"She had numerous complaints and bizarre ideas about her body and its function," a prison doctor wrote in a report that Tami provided to the Daily Times Herald.

Tami told doctors she had asthma and diabetes and, maybe, lupus. She thought she was pregnant, and that the peas she ate in prison gave her mouth sores.

She claimed she had a "glass jaw" from her teenage crash - one medical report said.

She later claimed she was allergic to cats.

A prison psychologist determined that Tami was able to read like a 5th-grade student, but found no evidence of a mental health disorder.

"I'm not mentally retarded," Tami said recently. "I'm mentally disturbed."

After she was released from prison, Tami gave birth to a daughter, whom the state Department of Human Services took from her after it deemed her an unfit parent, Tami and John DeVore said. Tami occasionally places classified ads in newspapers in a desperate search to reconnect with her lost daughter.

She married and divorced again, and several years ago moved to Glidden, to a mobile home on the south side of town, where she made a safe place for the unwanted pets of her friends and others.

Tami said she occasionally hears the voices and giggles of her young sons.

She clings to her cats and dogs, fighting to keep them safe.

She must keep her children safe.


A handful of volunteers from Animal Rescue of Carroll stacked plastic cat cages along the sidewalk that leads to Tami's mobile home on a recent October night.

It was a moment that Tami dreaded as she paced - back and forth, back and forth - through her home.

She had reluctantly agreed to give away most of the 53 cats that sheriff's deputies said they found in the home when they searched it for drugs in August. Tami says she had far fewer cats.

Deputies confiscated Tami's marijuana during that search, which she says she uses to subdue the frequent headaches that have plagued her since her teenage crash. But Tami avoided a criminal charge for the drug by agreeing to part with the cats, she said.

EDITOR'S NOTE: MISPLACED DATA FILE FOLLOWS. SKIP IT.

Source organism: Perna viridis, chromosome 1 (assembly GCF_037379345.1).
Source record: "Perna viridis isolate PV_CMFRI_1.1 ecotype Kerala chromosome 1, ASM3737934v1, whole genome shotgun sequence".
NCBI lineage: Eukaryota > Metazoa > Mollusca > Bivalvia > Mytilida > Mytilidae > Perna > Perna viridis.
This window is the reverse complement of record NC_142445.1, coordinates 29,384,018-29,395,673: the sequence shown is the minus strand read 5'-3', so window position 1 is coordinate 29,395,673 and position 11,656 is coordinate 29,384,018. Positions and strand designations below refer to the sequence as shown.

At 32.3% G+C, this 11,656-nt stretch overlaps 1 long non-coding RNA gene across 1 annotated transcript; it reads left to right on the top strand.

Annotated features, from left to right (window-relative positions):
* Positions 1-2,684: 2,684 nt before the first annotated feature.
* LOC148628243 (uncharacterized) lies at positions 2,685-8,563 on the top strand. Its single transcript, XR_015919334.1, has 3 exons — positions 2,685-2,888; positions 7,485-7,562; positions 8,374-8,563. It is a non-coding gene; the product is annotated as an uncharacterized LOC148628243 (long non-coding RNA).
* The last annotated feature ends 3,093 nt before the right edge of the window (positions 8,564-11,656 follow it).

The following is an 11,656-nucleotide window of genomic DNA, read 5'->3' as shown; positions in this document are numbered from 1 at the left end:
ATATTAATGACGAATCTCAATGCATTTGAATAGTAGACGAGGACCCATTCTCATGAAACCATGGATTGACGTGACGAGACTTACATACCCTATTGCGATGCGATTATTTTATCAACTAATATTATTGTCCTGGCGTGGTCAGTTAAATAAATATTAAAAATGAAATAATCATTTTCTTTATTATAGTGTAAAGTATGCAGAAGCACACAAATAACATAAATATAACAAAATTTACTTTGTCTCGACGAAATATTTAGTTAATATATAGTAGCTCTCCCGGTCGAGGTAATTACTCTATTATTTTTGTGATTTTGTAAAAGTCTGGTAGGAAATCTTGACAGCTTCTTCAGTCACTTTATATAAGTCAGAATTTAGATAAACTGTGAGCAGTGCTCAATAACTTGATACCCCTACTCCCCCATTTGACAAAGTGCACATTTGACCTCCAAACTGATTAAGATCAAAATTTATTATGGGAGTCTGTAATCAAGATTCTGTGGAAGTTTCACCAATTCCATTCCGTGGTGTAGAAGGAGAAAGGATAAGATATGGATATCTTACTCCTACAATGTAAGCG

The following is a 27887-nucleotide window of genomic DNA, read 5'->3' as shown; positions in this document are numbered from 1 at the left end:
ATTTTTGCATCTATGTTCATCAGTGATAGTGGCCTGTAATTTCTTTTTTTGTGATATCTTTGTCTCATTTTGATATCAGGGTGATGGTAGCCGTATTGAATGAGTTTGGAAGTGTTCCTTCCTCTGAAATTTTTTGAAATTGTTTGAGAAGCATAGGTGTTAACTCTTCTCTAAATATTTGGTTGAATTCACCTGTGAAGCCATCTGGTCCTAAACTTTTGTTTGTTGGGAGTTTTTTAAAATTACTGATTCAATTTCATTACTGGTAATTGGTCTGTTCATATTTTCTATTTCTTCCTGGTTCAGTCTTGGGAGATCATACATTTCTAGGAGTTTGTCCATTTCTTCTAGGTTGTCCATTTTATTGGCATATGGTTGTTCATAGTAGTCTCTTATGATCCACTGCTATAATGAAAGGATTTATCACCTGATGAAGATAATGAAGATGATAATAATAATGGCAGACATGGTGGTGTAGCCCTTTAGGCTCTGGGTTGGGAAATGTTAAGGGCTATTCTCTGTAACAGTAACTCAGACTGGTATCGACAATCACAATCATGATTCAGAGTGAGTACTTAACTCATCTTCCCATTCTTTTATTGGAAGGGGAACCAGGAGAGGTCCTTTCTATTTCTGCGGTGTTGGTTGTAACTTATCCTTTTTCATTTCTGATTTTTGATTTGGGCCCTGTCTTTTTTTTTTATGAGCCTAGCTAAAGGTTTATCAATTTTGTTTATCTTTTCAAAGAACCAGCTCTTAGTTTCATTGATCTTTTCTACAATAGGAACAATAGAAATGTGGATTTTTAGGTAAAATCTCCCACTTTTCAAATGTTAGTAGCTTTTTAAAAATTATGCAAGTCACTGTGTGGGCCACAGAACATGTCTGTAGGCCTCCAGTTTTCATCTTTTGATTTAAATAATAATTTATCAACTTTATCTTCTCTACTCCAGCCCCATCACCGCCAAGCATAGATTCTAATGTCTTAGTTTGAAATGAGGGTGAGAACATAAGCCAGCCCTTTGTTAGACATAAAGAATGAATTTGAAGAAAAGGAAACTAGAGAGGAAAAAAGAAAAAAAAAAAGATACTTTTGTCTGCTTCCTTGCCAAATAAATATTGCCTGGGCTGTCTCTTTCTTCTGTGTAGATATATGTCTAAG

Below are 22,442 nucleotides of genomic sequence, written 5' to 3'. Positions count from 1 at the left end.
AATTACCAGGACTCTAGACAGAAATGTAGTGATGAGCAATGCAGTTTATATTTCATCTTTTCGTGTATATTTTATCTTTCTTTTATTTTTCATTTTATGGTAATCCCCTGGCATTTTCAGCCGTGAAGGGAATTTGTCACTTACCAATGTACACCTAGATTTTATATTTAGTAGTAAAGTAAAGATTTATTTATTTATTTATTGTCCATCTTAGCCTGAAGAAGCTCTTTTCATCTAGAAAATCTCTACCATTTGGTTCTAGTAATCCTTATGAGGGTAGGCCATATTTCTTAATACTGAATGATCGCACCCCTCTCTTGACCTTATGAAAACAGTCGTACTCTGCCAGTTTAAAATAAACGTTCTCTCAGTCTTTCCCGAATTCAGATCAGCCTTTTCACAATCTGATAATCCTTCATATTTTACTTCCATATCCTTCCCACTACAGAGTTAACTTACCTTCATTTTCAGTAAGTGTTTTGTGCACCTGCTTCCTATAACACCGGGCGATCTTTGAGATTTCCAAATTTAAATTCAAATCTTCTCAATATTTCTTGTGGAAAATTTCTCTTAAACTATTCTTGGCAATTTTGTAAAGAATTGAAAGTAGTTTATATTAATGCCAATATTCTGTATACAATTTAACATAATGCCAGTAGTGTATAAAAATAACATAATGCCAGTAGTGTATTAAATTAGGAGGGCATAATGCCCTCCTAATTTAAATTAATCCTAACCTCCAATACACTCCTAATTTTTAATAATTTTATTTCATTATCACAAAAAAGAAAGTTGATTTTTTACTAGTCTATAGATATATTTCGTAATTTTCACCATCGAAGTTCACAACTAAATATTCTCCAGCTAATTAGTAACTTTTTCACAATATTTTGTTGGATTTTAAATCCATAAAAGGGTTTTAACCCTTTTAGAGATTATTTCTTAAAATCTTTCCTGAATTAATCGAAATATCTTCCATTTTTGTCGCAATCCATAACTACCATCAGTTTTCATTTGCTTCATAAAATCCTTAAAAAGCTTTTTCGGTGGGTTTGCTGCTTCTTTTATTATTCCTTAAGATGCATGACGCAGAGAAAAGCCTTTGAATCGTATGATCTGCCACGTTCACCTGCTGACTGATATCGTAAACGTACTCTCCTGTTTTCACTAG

Carroll County Attorney John Werden, who has the ultimate say on whether she'll be prosecuted, did not respond to a request to comment about the situation.

Deputies also confiscated $300 cash from Tami's bedroom. For weeks she insisted it wasn't drug money - that she hoped to use the money to replace her soiled carpet with linoleum - and she eventually got it back.

Tami opened her front door for the Rescue's volunteers, who chased the cats from room to room, trying to corral them into the cages.

Tami's three dogs barked and barked and barked.

One cat jumped into a kitchen cupboard - a favorite hiding spot - and three women from Animal Rescue opened the cupboard doors - one at a time - to find it.

One woman snatched the cat, which then sprang from her grasp several feet through the air and galloped into another room.

Nicolle Johnson, who led the volunteers, had expected to take up to 20 of Tami's cats, but Tami changed her mind and only allowed them to take the ones that weren't spayed or neutered.

They drove away that night with five cats.

Johnson has seen similar hoarding before, but Tami's situation is different because the animals are healthy.

"I expected worse," Johnson has said. "Even though there's 50-some cats in there and three dogs, there were no flees. We had one cat we thought was pregnant, but it turns out she was well-fed."

Tami buys feed and litter in bulk at stores in Carroll each month. If one of the animals needs help from a veterinarian, the costs quickly consume her monthly, $710 Social Security disability checks, which she gets for her headaches and painful joints.

But she doesn't care about the money because the animals are her life.

Tami said her goal is to rent her mobile home to someone else and use the money to buy an acreage in the country, where she can have as many animals as she wants - like a tarantula, boa constrictor and rats, she said.

"Since the boys died, that's all she spends her time with," her dad, John DeVore, said. "She's never been the same. I don't think she ever dealt with it."

Barlow said he never dealt with it either, but he's been able to move on. He remarried and lives in a modest Council Bluffs house with his three boys and two girls, ages 5 to 17. He still works several jobs to feed and clothe his children.

Tami has convinced herself that it wasn't her cigarette lighter that sparked the fire 22 years ago that killed her boys. She swears it was ignited by the sun, as it peeked through a window at the brittle Christmas tree.

As the rescue workers loaded the last cat into a sport-utility vehicle, they wished they could have taken more and worried what will happen in Tami's home once they're gone.

"This is going to be a continuous, vicious cycle," Johnson said.

Inside the home, Tami sniffled in her bathroom. Again, in her mind, she failed to keep her kids safe.

"I'll probably cry myself to sleep tonight," she said.